Above and below from dealers Elliot  & Grace Snyder

Detail of the Bradbury piece, upper right corner.
Details in the Bradbury table clover, such as the blue seam-covering embroidery and the plaid binding (back brought over front?), however, might indicate that the piece was assembled after 1880 when the feather stitch was quite popular.

Here's a detail of a wool applique quilt from the collection of Historic New England. It's
dated 1854 on the right side in one of the blocks. This one is set together in period fashion. Each block was bound before it was joined---a potholder quilt, we'd call it.

See the whole quilt here at the Quilt Index:

In fact, these two quilts have so much in common,
it must go beyond coincidence.

But why I cannot say.

Wednesday, January 27, 2016

Westering Women Block 1: Independence Square

Westering Women Block 1
Independence Square
by Becky Brown

We'll begin our trip to the Pacific coast where the westering women began their real adventures, at the far edge of the United States. In the 1840s when the wave of western migration began, the land beyond the Missouri state line was Indian and Mexican Territory stretching to the Pacific.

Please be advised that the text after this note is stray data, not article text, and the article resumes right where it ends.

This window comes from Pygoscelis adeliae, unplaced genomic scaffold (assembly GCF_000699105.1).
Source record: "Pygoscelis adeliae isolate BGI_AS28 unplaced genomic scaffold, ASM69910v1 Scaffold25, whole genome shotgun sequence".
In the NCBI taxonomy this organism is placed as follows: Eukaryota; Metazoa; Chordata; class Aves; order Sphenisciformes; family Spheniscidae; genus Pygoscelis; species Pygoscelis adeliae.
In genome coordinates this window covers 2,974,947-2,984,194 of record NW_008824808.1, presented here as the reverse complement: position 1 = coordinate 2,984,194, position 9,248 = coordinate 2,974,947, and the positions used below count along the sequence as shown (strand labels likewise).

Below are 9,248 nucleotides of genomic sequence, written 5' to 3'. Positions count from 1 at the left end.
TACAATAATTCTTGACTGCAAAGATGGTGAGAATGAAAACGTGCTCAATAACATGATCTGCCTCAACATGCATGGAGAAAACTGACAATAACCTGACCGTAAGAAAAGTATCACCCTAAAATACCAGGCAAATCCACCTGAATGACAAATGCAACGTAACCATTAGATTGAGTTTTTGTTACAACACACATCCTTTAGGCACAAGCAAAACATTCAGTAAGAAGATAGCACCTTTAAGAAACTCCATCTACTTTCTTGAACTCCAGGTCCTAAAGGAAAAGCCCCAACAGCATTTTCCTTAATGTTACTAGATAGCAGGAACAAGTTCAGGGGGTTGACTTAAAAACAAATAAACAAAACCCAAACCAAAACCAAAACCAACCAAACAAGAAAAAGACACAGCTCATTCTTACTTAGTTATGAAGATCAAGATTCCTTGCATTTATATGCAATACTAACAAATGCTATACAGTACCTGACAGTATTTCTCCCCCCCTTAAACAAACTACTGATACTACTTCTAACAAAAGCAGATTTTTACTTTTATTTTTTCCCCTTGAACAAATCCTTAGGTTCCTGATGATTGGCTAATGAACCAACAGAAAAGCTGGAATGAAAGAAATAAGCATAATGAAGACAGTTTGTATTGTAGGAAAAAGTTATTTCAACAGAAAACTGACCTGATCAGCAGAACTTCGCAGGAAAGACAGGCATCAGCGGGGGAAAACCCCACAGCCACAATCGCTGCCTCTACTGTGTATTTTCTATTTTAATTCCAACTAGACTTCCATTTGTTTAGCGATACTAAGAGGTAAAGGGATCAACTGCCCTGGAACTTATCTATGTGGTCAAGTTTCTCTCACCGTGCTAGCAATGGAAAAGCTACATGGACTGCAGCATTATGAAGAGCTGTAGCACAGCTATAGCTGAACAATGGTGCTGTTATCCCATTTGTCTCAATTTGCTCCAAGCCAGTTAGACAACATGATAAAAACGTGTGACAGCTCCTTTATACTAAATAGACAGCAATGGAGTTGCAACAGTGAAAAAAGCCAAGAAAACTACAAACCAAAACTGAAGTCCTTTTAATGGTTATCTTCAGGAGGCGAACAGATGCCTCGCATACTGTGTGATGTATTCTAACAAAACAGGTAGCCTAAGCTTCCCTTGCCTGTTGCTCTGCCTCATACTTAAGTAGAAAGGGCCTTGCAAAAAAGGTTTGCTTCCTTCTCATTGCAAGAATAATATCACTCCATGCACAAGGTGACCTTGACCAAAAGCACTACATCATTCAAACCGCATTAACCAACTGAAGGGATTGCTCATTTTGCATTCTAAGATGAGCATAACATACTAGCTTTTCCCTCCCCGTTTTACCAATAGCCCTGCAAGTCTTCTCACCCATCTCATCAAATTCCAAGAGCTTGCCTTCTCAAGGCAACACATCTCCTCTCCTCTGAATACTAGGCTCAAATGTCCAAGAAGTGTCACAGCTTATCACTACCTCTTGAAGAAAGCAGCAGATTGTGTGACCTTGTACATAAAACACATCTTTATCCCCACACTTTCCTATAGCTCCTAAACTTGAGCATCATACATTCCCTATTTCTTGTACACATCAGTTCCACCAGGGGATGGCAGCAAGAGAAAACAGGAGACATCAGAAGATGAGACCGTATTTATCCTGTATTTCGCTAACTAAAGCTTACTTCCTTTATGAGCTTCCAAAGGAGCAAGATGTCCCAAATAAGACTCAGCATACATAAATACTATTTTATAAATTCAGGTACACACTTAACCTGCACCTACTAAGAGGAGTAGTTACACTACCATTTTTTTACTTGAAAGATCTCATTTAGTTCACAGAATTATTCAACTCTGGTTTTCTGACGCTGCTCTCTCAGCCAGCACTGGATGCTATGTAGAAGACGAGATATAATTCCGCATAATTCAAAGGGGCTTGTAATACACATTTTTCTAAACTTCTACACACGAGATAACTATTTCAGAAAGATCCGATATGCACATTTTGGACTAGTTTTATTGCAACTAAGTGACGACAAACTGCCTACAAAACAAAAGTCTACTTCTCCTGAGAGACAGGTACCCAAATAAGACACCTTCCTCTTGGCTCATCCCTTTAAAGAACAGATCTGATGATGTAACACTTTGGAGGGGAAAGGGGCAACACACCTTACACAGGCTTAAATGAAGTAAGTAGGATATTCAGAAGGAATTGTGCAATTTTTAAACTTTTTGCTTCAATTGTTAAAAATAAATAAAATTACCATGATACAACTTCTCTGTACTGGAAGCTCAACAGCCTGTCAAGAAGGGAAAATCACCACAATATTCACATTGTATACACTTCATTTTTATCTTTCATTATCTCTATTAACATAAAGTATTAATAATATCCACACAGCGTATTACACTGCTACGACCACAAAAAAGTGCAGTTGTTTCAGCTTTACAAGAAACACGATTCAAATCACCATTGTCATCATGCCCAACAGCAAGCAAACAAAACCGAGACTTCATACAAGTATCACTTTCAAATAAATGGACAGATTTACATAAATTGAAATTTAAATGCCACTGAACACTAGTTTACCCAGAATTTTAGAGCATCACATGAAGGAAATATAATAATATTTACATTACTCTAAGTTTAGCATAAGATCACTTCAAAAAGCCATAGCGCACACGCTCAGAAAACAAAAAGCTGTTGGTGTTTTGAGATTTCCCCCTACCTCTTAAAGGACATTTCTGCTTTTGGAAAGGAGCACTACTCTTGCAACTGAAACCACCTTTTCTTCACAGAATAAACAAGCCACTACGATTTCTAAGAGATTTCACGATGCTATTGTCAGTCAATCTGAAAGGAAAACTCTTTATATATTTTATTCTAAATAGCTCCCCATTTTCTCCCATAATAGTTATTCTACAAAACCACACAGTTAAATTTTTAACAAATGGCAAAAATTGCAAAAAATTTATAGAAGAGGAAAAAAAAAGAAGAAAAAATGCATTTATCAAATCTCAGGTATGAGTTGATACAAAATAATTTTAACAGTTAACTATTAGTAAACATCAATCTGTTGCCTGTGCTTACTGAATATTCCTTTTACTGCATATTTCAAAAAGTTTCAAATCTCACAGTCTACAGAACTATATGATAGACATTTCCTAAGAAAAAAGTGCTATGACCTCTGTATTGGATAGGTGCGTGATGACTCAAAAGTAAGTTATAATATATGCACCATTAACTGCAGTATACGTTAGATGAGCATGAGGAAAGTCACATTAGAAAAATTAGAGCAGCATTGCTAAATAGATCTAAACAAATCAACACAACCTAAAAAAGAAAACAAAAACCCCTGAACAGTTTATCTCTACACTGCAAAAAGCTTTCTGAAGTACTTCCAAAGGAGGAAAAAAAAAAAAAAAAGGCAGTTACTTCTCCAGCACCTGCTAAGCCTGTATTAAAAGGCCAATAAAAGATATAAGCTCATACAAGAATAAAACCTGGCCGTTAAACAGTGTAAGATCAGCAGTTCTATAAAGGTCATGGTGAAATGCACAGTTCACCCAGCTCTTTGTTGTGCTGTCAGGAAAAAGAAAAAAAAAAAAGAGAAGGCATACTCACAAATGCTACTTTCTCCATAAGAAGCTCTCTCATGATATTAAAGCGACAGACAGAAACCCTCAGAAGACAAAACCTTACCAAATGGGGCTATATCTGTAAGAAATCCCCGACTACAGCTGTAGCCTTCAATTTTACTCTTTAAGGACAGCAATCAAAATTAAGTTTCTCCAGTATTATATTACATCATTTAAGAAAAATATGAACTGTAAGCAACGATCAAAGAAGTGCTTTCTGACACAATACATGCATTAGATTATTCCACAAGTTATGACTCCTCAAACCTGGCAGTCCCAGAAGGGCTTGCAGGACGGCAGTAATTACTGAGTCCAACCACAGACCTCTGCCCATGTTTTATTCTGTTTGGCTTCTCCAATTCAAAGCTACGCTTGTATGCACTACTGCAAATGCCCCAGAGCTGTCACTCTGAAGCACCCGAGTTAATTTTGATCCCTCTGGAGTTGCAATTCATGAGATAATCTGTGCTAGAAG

The western trail began for many in Independence, Missouri, near a bend in the great Missouri River. 
Independence's town square in 1854, published by Herrmann J Meyer.
 The county courthouse was in the town square.

The most efficient way to get to the trailheads in the early years of the migration was to take river boats from eastern homes to the Missouri and Iowa borders. The Missouri River continued north while the immigrants headed over land west by northwest.